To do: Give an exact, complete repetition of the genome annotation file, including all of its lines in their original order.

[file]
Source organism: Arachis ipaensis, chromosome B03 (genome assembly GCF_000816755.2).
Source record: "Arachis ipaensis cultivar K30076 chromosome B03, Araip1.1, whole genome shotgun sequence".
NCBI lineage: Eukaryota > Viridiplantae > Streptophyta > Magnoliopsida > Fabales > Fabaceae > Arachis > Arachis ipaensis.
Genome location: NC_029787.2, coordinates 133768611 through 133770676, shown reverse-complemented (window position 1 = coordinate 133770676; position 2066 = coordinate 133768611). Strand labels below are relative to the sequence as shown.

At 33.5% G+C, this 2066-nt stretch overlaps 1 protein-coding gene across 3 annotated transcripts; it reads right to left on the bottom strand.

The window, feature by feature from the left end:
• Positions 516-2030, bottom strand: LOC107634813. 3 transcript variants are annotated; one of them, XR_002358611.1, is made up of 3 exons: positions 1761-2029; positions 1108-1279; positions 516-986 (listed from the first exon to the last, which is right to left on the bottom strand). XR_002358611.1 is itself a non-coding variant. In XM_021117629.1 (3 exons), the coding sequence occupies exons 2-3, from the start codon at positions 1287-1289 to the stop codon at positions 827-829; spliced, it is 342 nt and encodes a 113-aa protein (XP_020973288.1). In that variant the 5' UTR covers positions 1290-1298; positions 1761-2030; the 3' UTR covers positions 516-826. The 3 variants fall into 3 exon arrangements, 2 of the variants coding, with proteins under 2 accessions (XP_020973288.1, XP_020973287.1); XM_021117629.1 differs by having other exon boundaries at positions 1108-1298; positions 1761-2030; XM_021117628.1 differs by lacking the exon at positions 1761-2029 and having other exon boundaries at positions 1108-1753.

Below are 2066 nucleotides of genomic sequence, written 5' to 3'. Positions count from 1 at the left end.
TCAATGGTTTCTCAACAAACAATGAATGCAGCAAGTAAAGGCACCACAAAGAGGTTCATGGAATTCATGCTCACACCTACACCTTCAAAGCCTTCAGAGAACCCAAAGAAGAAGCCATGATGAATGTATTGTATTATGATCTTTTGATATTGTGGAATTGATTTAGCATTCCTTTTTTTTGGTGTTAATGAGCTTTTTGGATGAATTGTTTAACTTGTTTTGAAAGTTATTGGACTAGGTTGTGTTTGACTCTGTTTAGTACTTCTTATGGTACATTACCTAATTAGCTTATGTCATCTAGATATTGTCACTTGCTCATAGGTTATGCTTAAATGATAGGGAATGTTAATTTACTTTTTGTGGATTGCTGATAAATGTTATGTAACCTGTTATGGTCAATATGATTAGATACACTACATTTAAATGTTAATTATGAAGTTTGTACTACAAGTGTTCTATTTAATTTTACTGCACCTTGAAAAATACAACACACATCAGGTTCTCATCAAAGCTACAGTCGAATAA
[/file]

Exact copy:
Source organism: Arachis ipaensis, chromosome B03 (genome assembly GCF_000816755.2).
Source record: "Arachis ipaensis cultivar K30076 chromosome B03, Araip1.1, whole genome shotgun sequence".
NCBI lineage: Eukaryota > Viridiplantae > Streptophyta > Magnoliopsida > Fabales > Fabaceae > Arachis > Arachis ipaensis.
Genome location: NC_029787.2, coordinates 133768611 through 133770676, shown reverse-complemented (window position 1 = coordinate 133770676; position 2066 = coordinate 133768611). Strand labels below are relative to the sequence as shown.

At 33.5% G+C, this 2066-nt stretch overlaps 1 protein-coding gene across 3 annotated transcripts; it reads right to left on the bottom strand.

The window, feature by feature from the left end:
• Positions 516-2030, bottom strand: LOC107634813. 3 transcript variants are annotated; one of them, XR_002358611.1, is made up of 3 exons: positions 1761-2029; positions 1108-1279; positions 516-986 (listed from the first exon to the last, which is right to left on the bottom strand). XR_002358611.1 is itself a non-coding variant. In XM_021117629.1 (3 exons), the coding sequence occupies exons 2-3, from the start codon at positions 1287-1289 to the stop codon at positions 827-829; spliced, it is 342 nt and encodes a 113-aa protein (XP_020973288.1). In that variant the 5' UTR covers positions 1290-1298; positions 1761-2030; the 3' UTR covers positions 516-826. The 3 variants fall into 3 exon arrangements, 2 of the variants coding, with proteins under 2 accessions (XP_020973288.1, XP_020973287.1); XM_021117629.1 differs by having other exon boundaries at positions 1108-1298; positions 1761-2030; XM_021117628.1 differs by lacking the exon at positions 1761-2029 and having other exon boundaries at positions 1108-1753.

Below are 2066 nucleotides of genomic sequence, written 5' to 3'. Positions count from 1 at the left end.
TCAATGGTTTCTCAACAAACAATGAATGCAGCAAGTAAAGGCACCACAAAGAGGTTCATGGAATTCATGCTCACACCTACACCTTCAAAGCCTTCAGAGAACCCAAAGAAGAAGCCATGATGAATGTATTGTATTATGATCTTTTGATATTGTGGAATTGATTTAGCATTCCTTTTTTTTGGTGTTAATGAGCTTTTTGGATGAATTGTTTAACTTGTTTTGAAAGTTATTGGACTAGGTTGTGTTTGACTCTGTTTAGTACTTCTTATGGTACATTACCTAATTAGCTTATGTCATCTAGATATTGTCACTTGCTCATAGGTTATGCTTAAATGATAGGGAATGTTAATTTACTTTTTGTGGATTGCTGATAAATGTTATGTAACCTGTTATGGTCAATATGATTAGATACACTACATTTAAATGTTAATTATGAAGTTTGTACTACAAGTGTTCTATTTAATTTTACTGCACCTTGAAAAATACAACACACATCAGGTTCTCATCAAAGCTACAGTCGAATAA